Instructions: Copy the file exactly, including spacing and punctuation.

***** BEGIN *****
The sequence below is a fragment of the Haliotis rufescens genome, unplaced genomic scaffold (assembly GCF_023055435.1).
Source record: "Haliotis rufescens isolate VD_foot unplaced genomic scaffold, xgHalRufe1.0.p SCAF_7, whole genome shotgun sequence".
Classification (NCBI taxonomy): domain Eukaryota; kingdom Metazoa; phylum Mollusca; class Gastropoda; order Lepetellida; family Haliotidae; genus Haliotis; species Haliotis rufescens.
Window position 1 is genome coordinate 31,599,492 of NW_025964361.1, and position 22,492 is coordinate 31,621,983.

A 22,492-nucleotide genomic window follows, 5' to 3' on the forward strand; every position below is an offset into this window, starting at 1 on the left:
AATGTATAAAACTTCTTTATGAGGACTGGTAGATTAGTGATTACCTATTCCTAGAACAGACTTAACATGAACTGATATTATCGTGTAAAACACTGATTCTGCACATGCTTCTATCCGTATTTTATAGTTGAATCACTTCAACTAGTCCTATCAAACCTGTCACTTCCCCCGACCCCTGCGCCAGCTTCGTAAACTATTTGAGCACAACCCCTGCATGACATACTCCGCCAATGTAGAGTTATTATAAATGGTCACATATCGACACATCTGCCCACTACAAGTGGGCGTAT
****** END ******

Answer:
The sequence below is a fragment of the Haliotis rufescens genome, unplaced genomic scaffold (assembly GCF_023055435.1).
Source record: "Haliotis rufescens isolate VD_foot unplaced genomic scaffold, xgHalRufe1.0.p SCAF_7, whole genome shotgun sequence".
Classification (NCBI taxonomy): domain Eukaryota; kingdom Metazoa; phylum Mollusca; class Gastropoda; order Lepetellida; family Haliotidae; genus Haliotis; species Haliotis rufescens.
Window position 1 is genome coordinate 31,599,492 of NW_025964361.1, and position 22,492 is coordinate 31,621,983.

A 22,492-nucleotide genomic window follows, 5' to 3' on the forward strand; every position below is an offset into this window, starting at 1 on the left:
AATGTATAAAACTTCTTTATGAGGACTGGTAGATTAGTGATTACCTATTCCTAGAACAGACTTAACATGAACTGATATTATCGTGTAAAACACTGATTCTGCACATGCTTCTATCCGTATTTTATAGTTGAATCACTTCAACTAGTCCTATCAAACCTGTCACTTCCCCCGACCCCTGCGCCAGCTTCGTAAACTATTTGAGCACAACCCCTGCATGACATACTCCGCCAATGTAGAGTTATTATAAATGGTCACATATCGACACATCTGCCCACTACAAGTGGGCGTAT